Moving in first year of life ups preventable hospitalizations

Moving in first year of life ups preventable hospitalizations

(HealthDay)—Children who move homes in the first year of life have a significantly increased risk of emergency admissions for potentially preventable hospitalizations (PPH) between ages 1 and 5 years, according to research published online June 3 in Pediatrics.

Hayley A. Hutchings, Ph.D., from Swansea University Medical School in the United Kingdom, and colleagues conducted a cohort analysis of linked anonymized data on 237,842 children in the Welsh Electronic Cohort for Children. The authors examined the correlation between moving homes in the first year of and subsequent for PPH between 1 and 5 years of age.

The researchers found that, compared with not moving, moving homes frequently in the first year of life correlated with increased risk of PPH between ages 1 and 5, after adjustment for confounders. For two or more moves, there were significant differences associated with ear, nose, and throat infections (incidence rate ratio [IRR], 1.44); convulsions and epilepsy (IRR, 1.58); injuries (IRR, 1.33); dehydration/gastroenteritis (IRR, 1.51); asthma (IRR, 1.61); and influenza/pneumonia (IRR, 1.15). For one or more move there was a significant difference for dental conditions (IRR, 1.30).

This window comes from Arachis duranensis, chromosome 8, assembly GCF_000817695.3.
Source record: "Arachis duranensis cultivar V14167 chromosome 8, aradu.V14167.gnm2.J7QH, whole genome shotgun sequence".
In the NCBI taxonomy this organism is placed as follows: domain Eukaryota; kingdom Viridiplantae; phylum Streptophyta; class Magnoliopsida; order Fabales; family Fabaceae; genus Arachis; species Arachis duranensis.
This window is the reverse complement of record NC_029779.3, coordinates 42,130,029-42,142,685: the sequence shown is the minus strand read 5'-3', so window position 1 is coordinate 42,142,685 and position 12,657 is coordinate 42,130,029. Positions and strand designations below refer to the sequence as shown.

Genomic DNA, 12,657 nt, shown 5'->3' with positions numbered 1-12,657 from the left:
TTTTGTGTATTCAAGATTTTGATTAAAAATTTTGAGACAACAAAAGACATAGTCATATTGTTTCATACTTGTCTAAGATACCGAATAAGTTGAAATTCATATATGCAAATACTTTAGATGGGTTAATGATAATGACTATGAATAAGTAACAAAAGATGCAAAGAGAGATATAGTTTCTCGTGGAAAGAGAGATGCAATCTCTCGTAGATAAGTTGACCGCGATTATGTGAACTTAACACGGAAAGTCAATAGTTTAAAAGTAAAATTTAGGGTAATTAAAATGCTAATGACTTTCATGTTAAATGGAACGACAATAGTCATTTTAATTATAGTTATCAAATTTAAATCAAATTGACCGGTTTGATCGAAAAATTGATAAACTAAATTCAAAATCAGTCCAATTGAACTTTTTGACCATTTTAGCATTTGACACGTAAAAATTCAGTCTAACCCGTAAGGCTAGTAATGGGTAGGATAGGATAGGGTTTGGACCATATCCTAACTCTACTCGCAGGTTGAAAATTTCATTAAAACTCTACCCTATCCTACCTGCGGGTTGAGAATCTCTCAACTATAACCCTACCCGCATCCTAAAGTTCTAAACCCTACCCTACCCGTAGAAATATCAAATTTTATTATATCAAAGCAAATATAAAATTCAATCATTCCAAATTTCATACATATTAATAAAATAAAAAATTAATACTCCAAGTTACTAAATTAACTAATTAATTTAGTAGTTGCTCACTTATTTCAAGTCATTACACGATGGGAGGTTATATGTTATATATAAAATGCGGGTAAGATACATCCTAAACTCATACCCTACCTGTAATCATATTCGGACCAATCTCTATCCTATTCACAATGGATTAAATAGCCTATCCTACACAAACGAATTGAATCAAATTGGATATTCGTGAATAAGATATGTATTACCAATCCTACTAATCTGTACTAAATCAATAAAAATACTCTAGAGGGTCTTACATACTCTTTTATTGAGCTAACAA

"Additional research that focuses on enhancing health and social support services for highly mobile families, educating parents about safety risks, and improving housing quality is warranted," the authors write.

More information: Full Text

Journal information: Pediatrics

Copyright © 2016 HealthDay. All rights reserved.

Citation: Moving in first year of life ups preventable hospitalizations (2016, June 8) retrieved 27 January 2023 from
This document is subject to copyright. Apart from any fair dealing for the purpose of private study or research, no part may be reproduced without the written permission. The content is provided for information purposes only.

Explore further

Opioids tied to higher risk of infections in rheumatoid arthritis


Feedback to editors